Current and Coming features detailed information about current and forthcoming programs, events, exhibits and activities of historical and cultural institutions in Pennsylvania. Originated as “Currents.” Retitled “Current and Coming,” Winter 2003, and then retitled “Out and About,” Fall 2005. Revived as “Current and Coming,” Winter 2013. Ran regularly, Spring 1984 to Spring 2008, and then occasionally, Winter 2013 to Spring 2015.

Pennsylvania Germans

Historians trace the origins of Pennsylvania German settlement to late seventeenth-century Philadelphia and the arrival of the earliest immigrants. These arrivals came from many regions in what are now the countries of Germany, Poland, the Czech Republic, Switzerland, and the Alsace region of France. Lutheran, Reformed, Moravian, Catholic, Jewish, and Anabaptist (including Amish and Mennonite) in faith, they sailed to America in search of religious tolerance and economic opportunity. Moving north and west from early settlements in Ger­mantown, the newly arrived immigrants began relocating in central Pennsylvania during the early decades of the eighteenth century.

To examine the three-hundred-year history of Germans in Pennsylvania, the Heritage Center Museum of Lancaster County has installed a landmark exhibition aptly entitled The Pennsylvania Germans.

Featuring more than one hundred and twenty objects and artifacts rarely or never before exhibited, the exhibition is divided into several thematic areas that highlight various aspects of Pennsylvania German culture and heritage. These areas include the role of education in the preservation of the German language in Pennsylvania, the importance of Ule textile tradition, and the continuity of traditional crafts to the present . Nearly a dozen samplers created by young girls, and dating to the eighteenth century, are featured in The Pennsylvania Germans. Quilts, coverlets, decorated hand towels, and Amish pincushions illustrate the tremendous diversity of the textile tradition preserved by the Pennsylvania Germans.

Of particular interest is a section of the exhibition addressing the pow wow tradition practiced by many traditional Pennsylvania Germans. Pow wowing is a mixture of traditional herbal lore and what many anthropologists call sympathetic magic. Practitioners believe this magic can be used to predict or even encourage natural events. On view is a pow wow doctor’s spell kit, including a book, sealed with black wax, for hexing or inducing evil, and a volume, bearing red seals, for undoing a hex or performing good.

The Pennsylvania Germans continues through Sunday, December 30 [2001].


Thrown and Dipped

Three types of pottery linked closely to Chester County include earthenware, porcelain, and majolica. The county’s potteries produced red­ware from the mid-eighteenth century through the Industrial Revolution of the late nineteenth century to the opening of the twentieth century. Usually designed as household items, pottery products were readily available and highly practical. Jugs, plates, candlesticks, and bowls were among the many types of items produced for everyday use. Although most objects were plain in design, potters sometimes decorated their wares with sgraffito, a design scratched into the clay, or trailed slip decoration. Among the many beautifully decorated objects created by potters are the distinctive Chester County flowerpots, distinguished by their ruffled edges.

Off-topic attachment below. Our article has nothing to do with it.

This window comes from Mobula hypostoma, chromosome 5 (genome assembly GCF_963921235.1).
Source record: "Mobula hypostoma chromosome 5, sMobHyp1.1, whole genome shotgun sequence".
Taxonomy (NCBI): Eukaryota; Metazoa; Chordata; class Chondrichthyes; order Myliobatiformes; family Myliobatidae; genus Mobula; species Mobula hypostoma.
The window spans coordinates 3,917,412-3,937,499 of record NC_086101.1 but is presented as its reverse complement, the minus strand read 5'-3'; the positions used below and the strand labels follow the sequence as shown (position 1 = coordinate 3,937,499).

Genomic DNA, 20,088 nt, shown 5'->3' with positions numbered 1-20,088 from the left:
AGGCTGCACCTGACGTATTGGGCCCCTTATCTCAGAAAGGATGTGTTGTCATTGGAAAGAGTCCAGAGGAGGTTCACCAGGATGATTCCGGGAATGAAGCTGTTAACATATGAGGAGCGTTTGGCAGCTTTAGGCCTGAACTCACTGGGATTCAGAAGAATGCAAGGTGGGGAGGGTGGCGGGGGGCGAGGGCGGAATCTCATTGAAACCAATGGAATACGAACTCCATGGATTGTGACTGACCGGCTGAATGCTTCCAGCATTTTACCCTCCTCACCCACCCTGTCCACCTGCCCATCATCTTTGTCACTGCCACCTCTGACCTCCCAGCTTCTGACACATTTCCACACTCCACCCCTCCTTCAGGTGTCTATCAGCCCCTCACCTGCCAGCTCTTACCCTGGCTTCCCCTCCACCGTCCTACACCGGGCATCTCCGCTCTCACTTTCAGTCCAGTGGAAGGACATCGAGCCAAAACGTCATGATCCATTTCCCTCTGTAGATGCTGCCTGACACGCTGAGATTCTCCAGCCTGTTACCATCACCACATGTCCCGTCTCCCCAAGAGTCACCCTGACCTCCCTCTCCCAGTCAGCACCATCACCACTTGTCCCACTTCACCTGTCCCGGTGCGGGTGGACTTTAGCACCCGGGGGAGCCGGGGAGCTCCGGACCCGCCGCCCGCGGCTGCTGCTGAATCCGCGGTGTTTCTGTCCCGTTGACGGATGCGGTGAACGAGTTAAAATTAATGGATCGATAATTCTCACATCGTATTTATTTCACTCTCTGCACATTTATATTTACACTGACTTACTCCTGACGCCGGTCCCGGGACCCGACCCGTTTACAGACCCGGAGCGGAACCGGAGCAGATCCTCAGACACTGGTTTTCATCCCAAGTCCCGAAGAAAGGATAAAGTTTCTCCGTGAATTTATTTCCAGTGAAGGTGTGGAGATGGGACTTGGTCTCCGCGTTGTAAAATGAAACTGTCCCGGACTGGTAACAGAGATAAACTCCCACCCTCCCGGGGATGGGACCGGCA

Even as red ware was in high production, the Philadelphia firm of Tucker and Hemphill manufactured one of the earli­est – and finest – porcelains made in the United States. The raw materials included kaolin, an unusual white clay quarried in Chester County. Designed and manufactured for a brief period, in the 1820s and 1830s, by skilled craftsmen, the so-called Tuckerware was regarded as an especially fine ceramic, appearing as tea services, pitchers, and vases in the residences of prosperous families in Philadelphia and the region. Tucker and Hemphill also offered hand-painted cups, bowls, and plates, decorated with flowers, gilded accents, and monograms, as well as landscapes in both mono­chrome and polychrome.

In contrast to Tuckerware, majolica was mass-produced in the late nineteenth century. Relatively inexpensive and widely available, the factory of Griffen, Smith, and Hill, located in Phoenixville, produced this molded ceramic with a colorful opaque glaze from 1879 until closing in 1893. Tableware and extended services were ornamented with plant
and marine life and the company’s most popular patterns, which are now avidly sought by collectors throughout the country, included shell­-and-seaweed, bamboo, corn, fish, and cauli­flower. Pieces manufactured by Griffen, Smith, and Hill, many of which are marked “Etruscan Majolica,” included humidors, pitchers, trays, mugs, and a wide array of plates and dishes. Many items were designed as premiums, or gifts, for customers of the Great Atlantic and Pacific Tea Company (A&P Super­markets), resulting in national distribution.

Featuring more than two hundred examples drawn from its collections, and augmented by loans from individuals and institutions, the Chester County Historical Society in West Chester is currently showing Thrown, Molded, Dipped, and Glazed: Ceramics of Southeastern Pennsylvania to examine the origins and history of the region’s ceramics tradition.